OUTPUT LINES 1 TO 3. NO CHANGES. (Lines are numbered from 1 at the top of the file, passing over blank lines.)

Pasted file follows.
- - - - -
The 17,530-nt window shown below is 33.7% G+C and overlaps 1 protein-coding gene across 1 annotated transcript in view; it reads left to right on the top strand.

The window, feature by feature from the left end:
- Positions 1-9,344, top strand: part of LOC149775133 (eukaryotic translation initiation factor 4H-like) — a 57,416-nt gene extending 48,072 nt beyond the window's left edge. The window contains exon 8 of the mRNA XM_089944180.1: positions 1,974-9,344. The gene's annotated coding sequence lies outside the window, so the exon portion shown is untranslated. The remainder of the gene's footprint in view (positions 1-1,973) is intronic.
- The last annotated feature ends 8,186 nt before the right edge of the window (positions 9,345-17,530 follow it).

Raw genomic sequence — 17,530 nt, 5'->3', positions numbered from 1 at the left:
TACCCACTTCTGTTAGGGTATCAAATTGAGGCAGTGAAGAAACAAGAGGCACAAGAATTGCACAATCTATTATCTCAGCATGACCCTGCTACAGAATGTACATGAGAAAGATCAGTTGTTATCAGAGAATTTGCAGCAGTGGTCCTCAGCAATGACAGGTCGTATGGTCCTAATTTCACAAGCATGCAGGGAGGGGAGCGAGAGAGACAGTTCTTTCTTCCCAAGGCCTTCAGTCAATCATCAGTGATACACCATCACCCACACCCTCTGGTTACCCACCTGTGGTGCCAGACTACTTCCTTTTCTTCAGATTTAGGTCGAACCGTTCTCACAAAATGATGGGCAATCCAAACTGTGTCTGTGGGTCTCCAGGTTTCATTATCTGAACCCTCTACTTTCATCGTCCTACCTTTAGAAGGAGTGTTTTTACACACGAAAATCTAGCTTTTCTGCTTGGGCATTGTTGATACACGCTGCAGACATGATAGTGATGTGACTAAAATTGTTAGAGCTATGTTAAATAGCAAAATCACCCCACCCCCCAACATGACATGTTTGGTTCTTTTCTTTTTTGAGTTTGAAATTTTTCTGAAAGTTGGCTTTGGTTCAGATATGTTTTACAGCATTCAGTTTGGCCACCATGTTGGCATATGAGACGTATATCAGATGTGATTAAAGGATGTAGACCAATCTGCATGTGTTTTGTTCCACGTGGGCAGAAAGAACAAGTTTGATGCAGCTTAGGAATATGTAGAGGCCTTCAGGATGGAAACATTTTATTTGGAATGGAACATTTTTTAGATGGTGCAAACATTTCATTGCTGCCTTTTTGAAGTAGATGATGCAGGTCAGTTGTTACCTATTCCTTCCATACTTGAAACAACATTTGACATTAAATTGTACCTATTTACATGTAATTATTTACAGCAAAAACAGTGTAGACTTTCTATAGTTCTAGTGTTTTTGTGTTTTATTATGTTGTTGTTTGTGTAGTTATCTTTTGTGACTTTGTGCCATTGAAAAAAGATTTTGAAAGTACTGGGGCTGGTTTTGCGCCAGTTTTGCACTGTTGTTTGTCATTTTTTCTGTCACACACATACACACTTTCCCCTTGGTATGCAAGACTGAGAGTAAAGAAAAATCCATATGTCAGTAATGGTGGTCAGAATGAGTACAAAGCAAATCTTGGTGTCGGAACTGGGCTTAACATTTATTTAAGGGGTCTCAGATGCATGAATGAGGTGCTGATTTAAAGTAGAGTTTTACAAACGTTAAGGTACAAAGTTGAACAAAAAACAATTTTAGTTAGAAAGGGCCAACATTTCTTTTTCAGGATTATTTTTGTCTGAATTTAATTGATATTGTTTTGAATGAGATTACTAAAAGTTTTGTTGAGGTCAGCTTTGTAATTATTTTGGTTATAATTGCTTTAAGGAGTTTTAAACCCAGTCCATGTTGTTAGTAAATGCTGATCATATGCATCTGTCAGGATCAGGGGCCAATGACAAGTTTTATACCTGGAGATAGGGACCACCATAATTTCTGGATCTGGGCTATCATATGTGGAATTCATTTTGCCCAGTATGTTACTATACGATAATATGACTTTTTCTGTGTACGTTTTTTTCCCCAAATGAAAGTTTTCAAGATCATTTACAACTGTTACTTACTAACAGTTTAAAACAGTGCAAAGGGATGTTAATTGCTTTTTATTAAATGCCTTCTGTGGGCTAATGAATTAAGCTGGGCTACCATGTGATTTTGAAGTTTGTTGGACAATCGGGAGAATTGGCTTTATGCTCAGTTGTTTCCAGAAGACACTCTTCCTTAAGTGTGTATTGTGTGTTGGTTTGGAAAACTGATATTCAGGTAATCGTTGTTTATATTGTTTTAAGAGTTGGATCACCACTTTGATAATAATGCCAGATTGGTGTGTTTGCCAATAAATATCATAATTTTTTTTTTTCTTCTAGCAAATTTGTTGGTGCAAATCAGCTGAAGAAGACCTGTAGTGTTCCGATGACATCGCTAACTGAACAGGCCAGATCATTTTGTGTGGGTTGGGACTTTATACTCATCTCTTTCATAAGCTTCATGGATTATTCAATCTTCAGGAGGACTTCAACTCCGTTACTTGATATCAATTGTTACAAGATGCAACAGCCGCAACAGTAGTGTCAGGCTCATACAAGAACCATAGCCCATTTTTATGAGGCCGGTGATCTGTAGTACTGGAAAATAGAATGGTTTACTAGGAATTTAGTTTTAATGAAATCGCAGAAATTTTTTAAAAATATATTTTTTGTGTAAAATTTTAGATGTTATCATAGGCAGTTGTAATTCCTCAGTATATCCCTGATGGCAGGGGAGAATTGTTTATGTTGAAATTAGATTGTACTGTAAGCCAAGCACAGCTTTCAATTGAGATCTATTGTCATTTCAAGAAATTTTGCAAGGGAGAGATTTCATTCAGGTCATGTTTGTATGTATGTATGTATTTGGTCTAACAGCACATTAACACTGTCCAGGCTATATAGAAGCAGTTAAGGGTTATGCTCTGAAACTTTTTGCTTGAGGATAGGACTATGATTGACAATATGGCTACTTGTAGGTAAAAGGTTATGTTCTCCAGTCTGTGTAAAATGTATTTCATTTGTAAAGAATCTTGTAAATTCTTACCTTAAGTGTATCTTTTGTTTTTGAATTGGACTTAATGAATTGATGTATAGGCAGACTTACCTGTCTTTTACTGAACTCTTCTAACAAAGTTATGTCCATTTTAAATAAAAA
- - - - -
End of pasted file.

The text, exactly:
The 17,530-nt window shown below is 33.7% G+C and overlaps 1 protein-coding gene across 1 annotated transcript in view; it reads left to right on the top strand.

The window, feature by feature from the left end:
- Positions 1-9,344, top strand: part of LOC149775133 (eukaryotic translation initiation factor 4H-like) — a 57,416-nt gene extending 48,072 nt beyond the window's left edge. The window contains exon 8 of the mRNA XM_089944180.1: positions 1,974-9,344. The gene's annotated coding sequence lies outside the window, so the exon portion shown is untranslated. The remainder of the gene's footprint in view (positions 1-1,973) is intronic.